5 reviews of Lavender Line in English
Beautiful little station, beautiful countryside, great cafe, what more could you want! Best day to go on is a steam day but just as much fun on a diesel day, brake van gives that unique approach and when the steam trains out its even better, try it for yourself! Bit pricey but you get all day rides
just driven 30 miles to do this , you get put in a small brake like van with seating and pushed by a diesel engine 1 mile to where the line abruptly stops !
and then you are pulled back up the line to the station at a cost of £8.00 each, but you can ride all day , no thanks, never again , expensive and a waste of time , best avoided !
The Lavender Line is a truly superb place to visit, full of character and tucked away in an unspoilt part of East Sussex. We would certainly recommend this as a place to go if you are in the area, great for families and enthusiasts alike. Check out our channel dedicated to the Lavender Line for more information and videos. http://www.britishrailways.tv/british-railways?task=viewv...
have been once never again,the only person who found it good was my other half.the train ride did have lots to see, but other than that.not aolt to it.was not that cheap at all it cost about 30 pounds ,the cafe was nice
The Lavender line is a small but attractively preserved steam railway, located between Lewes and Uckfield in East Sussex.
The line was originally opened in 1858 as the Lewes and Uckfield Railway, but was soon absorbed into the London, Brighton and South Coast Railway. Over the years, traffic developed, and the double-track route offered an alternative line from London into Brighton, and between Brighton and Tunbridge Wells. The section between Uckfield and Lewes was closed in 1969, but efforts by local Councils to restore the line to main line traffic are continuing.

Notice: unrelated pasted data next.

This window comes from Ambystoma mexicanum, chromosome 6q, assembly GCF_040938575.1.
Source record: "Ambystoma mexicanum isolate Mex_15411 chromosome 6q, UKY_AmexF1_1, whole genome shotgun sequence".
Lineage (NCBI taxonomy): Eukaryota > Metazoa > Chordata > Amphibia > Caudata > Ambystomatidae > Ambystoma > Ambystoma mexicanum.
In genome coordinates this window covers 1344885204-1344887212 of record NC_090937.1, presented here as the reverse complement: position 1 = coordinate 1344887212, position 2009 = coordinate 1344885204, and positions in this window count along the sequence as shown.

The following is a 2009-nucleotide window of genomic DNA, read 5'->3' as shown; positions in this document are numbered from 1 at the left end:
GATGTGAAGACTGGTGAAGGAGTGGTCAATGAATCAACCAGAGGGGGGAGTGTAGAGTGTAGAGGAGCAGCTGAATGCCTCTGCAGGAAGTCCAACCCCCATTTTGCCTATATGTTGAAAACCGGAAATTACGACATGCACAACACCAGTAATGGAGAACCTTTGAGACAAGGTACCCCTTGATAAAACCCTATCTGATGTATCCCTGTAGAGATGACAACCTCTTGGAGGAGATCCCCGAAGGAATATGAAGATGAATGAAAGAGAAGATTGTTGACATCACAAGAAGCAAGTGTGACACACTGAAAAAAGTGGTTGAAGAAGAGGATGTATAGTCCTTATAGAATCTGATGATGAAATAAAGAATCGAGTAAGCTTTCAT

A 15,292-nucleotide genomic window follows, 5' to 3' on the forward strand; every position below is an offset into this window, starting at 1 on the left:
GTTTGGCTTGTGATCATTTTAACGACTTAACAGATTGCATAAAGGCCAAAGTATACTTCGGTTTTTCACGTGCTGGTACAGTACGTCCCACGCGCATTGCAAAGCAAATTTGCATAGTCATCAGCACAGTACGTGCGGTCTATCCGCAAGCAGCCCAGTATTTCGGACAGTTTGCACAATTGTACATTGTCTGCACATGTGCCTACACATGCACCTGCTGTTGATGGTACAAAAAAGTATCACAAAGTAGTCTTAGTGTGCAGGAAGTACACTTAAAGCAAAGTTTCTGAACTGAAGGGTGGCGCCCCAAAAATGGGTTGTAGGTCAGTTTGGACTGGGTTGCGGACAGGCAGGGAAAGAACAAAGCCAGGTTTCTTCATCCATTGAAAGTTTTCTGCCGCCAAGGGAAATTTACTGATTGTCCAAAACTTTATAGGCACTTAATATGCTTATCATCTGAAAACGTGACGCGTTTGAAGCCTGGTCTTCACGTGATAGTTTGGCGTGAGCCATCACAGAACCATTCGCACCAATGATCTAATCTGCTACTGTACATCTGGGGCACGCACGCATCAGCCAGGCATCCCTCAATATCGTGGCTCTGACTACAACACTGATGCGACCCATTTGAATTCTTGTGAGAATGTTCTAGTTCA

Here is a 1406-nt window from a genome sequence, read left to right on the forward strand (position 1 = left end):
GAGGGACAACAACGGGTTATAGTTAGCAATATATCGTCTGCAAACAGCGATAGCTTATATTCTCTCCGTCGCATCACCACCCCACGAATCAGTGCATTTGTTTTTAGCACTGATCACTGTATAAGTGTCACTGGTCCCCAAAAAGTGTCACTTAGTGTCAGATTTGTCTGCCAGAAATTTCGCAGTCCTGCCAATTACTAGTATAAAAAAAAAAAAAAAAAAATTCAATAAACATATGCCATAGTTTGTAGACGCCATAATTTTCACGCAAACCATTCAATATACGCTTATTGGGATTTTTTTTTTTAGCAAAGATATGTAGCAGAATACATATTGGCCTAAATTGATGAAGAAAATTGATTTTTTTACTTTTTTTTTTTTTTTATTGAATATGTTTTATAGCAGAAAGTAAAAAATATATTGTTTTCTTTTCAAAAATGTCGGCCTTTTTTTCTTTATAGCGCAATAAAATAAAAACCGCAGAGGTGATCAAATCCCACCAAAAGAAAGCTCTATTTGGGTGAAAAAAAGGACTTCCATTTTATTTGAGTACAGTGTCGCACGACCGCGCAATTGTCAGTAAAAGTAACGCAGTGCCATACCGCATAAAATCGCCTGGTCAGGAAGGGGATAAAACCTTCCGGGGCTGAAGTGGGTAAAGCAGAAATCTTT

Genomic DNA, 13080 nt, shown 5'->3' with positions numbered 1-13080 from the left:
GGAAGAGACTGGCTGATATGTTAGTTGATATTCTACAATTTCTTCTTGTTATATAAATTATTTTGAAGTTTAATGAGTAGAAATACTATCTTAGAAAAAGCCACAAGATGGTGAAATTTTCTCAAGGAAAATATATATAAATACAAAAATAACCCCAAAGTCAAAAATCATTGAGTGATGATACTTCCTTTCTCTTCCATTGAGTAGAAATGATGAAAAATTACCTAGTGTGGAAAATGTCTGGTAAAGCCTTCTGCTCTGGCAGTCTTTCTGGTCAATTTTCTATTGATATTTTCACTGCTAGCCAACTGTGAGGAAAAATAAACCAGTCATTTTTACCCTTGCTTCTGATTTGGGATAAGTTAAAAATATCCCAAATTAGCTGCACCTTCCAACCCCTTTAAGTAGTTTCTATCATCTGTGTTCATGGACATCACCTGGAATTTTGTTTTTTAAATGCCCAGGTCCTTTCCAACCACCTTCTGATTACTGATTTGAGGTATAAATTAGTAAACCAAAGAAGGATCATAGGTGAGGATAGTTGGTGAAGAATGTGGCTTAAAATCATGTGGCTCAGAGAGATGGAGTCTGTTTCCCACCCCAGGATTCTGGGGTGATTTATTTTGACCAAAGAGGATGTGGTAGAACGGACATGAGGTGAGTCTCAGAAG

In the meantime, in 1983 the station at Isfield was bought by a private concern, and a steam railway operation was established. In 1993, this was taken over by the present voluntary society, who continue to run the operation. Trains operate along a mile of track, alongside the wonderfully-named River Uck. This proved worthy of its name in 2000 when it flooded, taking several hundreds yards of track with it, which took several years to repair. Although the journey is short, the surrounding countryside is very attractive.
Trains run on most Sundays throughout the year, with Saturday services in July and August and on Bank Holidays. At Christmas there are special ‘Santa Specials’ and various special days for children, as well as a vintage motorcycle day. There is also a ‘wine and dine’ restaurant car train which can be hired for special parties.
Facilities include the ‘Cinder’s’ Buffet, which provides a range of very reasonably priced hot and cold snacks, a small shop on platform 2 selling books and gifts, and a restored signal box. One of the coaches houses a small museum (mostly photographs) of the line, and another contains a delightful model railway layout. There is a large car-park and a children’s play area.
The rolling stock consists mostly of small tank engines and diesel shunters, although there is also a ‘Thumper’ diesel unit of the type which used to operate the line.
Although it is not on the scale of the nearby Bluebell Railway, it still makes for a lovely afternoon out, especially for families with young children.
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